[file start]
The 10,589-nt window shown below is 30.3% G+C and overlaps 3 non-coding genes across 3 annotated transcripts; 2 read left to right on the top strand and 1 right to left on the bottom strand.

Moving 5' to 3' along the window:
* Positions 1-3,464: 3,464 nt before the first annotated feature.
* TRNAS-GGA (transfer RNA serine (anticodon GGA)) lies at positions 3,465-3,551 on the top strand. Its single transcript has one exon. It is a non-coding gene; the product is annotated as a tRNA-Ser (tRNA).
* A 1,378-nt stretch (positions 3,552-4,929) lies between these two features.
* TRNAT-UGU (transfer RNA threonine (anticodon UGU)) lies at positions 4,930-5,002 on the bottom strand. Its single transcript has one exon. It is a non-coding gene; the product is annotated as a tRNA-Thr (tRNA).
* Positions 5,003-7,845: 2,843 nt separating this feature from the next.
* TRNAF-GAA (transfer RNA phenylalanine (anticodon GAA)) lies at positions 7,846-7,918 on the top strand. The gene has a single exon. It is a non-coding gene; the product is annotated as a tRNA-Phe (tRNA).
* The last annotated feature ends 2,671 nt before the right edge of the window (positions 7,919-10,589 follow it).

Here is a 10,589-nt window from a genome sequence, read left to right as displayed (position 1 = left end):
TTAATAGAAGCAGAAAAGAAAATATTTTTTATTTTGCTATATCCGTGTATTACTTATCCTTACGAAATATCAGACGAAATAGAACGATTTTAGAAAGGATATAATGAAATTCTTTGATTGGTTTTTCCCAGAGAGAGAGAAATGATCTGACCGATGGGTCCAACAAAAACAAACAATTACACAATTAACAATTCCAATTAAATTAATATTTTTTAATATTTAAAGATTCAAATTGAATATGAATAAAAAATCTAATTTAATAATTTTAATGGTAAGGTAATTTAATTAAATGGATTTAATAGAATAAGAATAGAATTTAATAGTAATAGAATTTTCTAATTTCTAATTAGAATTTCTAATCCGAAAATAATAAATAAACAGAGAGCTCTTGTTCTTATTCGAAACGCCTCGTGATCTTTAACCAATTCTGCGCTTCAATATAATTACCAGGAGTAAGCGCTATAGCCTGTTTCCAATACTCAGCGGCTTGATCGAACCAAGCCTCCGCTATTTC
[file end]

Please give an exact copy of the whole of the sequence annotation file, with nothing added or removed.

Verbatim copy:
The 10,589-nt window shown below is 30.3% G+C and overlaps 3 non-coding genes across 3 annotated transcripts; 2 read left to right on the top strand and 1 right to left on the bottom strand.

Moving 5' to 3' along the window:
* Positions 1-3,464: 3,464 nt before the first annotated feature.
* TRNAS-GGA (transfer RNA serine (anticodon GGA)) lies at positions 3,465-3,551 on the top strand. Its single transcript has one exon. It is a non-coding gene; the product is annotated as a tRNA-Ser (tRNA).
* A 1,378-nt stretch (positions 3,552-4,929) lies between these two features.
* TRNAT-UGU (transfer RNA threonine (anticodon UGU)) lies at positions 4,930-5,002 on the bottom strand. Its single transcript has one exon. It is a non-coding gene; the product is annotated as a tRNA-Thr (tRNA).
* Positions 5,003-7,845: 2,843 nt separating this feature from the next.
* TRNAF-GAA (transfer RNA phenylalanine (anticodon GAA)) lies at positions 7,846-7,918 on the top strand. The gene has a single exon. It is a non-coding gene; the product is annotated as a tRNA-Phe (tRNA).
* The last annotated feature ends 2,671 nt before the right edge of the window (positions 7,919-10,589 follow it).

Here is a 10,589-nt window from a genome sequence, read left to right as displayed (position 1 = left end):
TTAATAGAAGCAGAAAAGAAAATATTTTTTATTTTGCTATATCCGTGTATTACTTATCCTTACGAAATATCAGACGAAATAGAACGATTTTAGAAAGGATATAATGAAATTCTTTGATTGGTTTTTCCCAGAGAGAGAGAAATGATCTGACCGATGGGTCCAACAAAAACAAACAATTACACAATTAACAATTCCAATTAAATTAATATTTTTTAATATTTAAAGATTCAAATTGAATATGAATAAAAAATCTAATTTAATAATTTTAATGGTAAGGTAATTTAATTAAATGGATTTAATAGAATAAGAATAGAATTTAATAGTAATAGAATTTTCTAATTTCTAATTAGAATTTCTAATCCGAAAATAATAAATAAACAGAGAGCTCTTGTTCTTATTCGAAACGCCTCGTGATCTTTAACCAATTCTGCGCTTCAATATAATTACCAGGAGTAAGCGCTATAGCCTGTTTCCAATACTCAGCGGCTTGATCGAACCAAGCCTCCGCTATTTC